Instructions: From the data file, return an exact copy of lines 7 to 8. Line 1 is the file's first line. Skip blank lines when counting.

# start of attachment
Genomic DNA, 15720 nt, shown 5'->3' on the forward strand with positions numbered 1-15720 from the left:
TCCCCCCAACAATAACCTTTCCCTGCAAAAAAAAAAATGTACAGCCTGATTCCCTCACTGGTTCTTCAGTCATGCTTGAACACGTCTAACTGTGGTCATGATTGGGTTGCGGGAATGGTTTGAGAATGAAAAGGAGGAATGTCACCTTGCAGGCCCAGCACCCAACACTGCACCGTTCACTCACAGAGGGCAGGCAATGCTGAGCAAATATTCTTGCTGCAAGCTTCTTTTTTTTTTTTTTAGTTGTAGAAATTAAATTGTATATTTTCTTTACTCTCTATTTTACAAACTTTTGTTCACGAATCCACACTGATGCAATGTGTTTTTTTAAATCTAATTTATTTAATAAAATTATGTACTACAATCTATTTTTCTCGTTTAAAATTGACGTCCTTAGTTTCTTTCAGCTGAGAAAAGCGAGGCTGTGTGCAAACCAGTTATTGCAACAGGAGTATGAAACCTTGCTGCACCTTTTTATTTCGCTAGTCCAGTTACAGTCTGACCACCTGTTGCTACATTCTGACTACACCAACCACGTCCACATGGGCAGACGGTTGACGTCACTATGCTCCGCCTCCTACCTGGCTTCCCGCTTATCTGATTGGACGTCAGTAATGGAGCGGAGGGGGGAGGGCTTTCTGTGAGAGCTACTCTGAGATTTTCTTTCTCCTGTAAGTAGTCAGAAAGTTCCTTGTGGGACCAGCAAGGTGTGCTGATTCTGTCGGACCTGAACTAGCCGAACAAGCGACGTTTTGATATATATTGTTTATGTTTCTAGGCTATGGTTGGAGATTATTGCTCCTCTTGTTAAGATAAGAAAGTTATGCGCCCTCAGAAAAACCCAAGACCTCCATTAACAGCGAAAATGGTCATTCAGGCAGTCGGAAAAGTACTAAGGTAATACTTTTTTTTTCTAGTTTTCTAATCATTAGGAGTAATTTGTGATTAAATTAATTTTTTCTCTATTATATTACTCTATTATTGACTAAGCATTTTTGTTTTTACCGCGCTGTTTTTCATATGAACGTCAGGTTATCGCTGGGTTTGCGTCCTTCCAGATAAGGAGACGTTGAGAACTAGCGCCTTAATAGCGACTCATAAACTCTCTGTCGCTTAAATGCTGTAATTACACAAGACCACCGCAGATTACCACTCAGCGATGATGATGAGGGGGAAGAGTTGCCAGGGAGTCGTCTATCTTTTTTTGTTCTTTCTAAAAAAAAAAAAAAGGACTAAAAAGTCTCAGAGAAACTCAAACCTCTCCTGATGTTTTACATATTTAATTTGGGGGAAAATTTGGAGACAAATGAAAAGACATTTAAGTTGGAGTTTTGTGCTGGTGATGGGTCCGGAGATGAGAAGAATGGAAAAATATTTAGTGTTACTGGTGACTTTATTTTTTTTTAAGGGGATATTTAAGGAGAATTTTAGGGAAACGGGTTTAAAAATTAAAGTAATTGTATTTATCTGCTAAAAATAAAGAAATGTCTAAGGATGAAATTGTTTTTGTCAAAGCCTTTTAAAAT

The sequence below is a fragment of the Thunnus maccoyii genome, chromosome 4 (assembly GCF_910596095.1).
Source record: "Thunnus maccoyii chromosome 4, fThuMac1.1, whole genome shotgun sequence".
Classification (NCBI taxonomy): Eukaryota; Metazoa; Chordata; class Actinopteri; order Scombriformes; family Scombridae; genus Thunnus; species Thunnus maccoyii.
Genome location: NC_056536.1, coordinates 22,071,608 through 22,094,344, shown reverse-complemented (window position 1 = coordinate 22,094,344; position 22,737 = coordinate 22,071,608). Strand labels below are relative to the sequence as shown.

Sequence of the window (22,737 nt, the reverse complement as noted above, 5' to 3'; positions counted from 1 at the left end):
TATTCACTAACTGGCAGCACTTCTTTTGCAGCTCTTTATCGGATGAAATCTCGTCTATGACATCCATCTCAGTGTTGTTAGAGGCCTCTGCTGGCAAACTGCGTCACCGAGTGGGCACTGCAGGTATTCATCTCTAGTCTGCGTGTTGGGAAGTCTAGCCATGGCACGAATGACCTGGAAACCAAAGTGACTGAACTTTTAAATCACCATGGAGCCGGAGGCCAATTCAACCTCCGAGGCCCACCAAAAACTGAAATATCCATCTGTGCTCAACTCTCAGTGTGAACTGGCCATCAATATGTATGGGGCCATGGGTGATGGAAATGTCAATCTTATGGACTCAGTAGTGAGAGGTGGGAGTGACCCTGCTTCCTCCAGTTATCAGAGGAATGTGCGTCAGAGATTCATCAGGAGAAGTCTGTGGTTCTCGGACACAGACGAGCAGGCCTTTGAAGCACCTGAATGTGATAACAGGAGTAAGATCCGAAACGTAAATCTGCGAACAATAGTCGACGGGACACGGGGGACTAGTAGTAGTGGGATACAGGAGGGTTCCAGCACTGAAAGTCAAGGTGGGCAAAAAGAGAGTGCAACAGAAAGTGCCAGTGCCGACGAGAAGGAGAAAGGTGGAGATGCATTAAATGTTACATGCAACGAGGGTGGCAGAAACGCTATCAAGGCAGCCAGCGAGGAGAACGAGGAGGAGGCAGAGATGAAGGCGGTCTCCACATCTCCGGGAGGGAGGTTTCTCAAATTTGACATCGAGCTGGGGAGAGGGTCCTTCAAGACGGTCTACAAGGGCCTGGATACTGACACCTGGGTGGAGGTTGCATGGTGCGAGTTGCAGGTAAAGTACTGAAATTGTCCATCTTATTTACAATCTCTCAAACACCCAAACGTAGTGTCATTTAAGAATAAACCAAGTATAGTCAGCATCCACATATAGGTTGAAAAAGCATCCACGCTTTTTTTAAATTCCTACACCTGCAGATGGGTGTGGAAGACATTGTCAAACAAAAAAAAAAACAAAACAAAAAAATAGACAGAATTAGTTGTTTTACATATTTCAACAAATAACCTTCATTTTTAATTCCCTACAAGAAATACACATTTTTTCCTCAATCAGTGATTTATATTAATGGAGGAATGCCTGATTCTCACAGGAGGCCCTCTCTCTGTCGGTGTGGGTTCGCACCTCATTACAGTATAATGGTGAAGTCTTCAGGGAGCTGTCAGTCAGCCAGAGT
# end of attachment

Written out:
Sequence of the window (22,737 nt, the reverse complement as noted above, 5' to 3'; positions counted from 1 at the left end):
TATTCACTAACTGGCAGCACTTCTTTTGCAGCTCTTTATCGGATGAAATCTCGTCTATGACATCCATCTCAGTGTTGTTAGAGGCCTCTGCTGGCAAACTGCGTCACCGAGTGGGCACTGCAGGTATTCATCTCTAGTCTGCGTGTTGGGAAGTCTAGCCATGGCACGAATGACCTGGAAACCAAAGTGACTGAACTTTTAAATCACCATGGAGCCGGAGGCCAATTCAACCTCCGAGGCCCACCAAAAACTGAAATATCCATCTGTGCTCAACTCTCAGTGTGAACTGGCCATCAATATGTATGGGGCCATGGGTGATGGAAATGTCAATCTTATGGACTCAGTAGTGAGAGGTGGGAGTGACCCTGCTTCCTCCAGTTATCAGAGGAATGTGCGTCAGAGATTCATCAGGAGAAGTCTGTGGTTCTCGGACACAGACGAGCAGGCCTTTGAAGCACCTGAATGTGATAACAGGAGTAAGATCCGAAACGTAAATCTGCGAACAATAGTCGACGGGACACGGGGGACTAGTAGTAGTGGGATACAGGAGGGTTCCAGCACTGAAAGTCAAGGTGGGCAAAAAGAGAGTGCAACAGAAAGTGCCAGTGCCGACGAGAAGGAGAAAGGTGGAGATGCATTAAATGTTACATGCAACGAGGGTGGCAGAAACGCTATCAAGGCAGCCAGCGAGGAGAACGAGGAGGAGGCAGAGATGAAGGCGGTCTCCACATCTCCGGGAGGGAGGTTTCTCAAATTTGACATCGAGCTGGGGAGAGGGTCCTTCAAGACGGTCTACAAGGGCCTGGATACTGACACCTGGGTGGAGGTTGCATGGTGCGAGTTGCAGGTAAAGTACTGAAATTGTCCATCTTATTTACAATCTCTCAAACACCCAAACGTAGTGTCATTTAAGAATAAACCAAGTATAGTCAGCATCCACATATAGGTTGAAAAAGCATCCACGCTTTTTTTAAATTCCTACACCTGCAGATGGGTGTGGAAGACATTGTCAAACAAAAAAAAAAACAAAACAAAAAAATAGACAGAATTAGTTGTTTTACATATTTCAACAAATAACCTTCATTTTTAATTCCCTACAAGAAATACACATTTTTTCCTCAATCAGTGATTTATATTAATGGAGGAATGCCTGATTCTCACAGGAGGCCCTCTCTCTGTCGGTGTGGGTTCGCACCTCATTACAGTATAATGGTGAAGTCTTCAGGGAGCTGTCAGTCAGCCAGAGT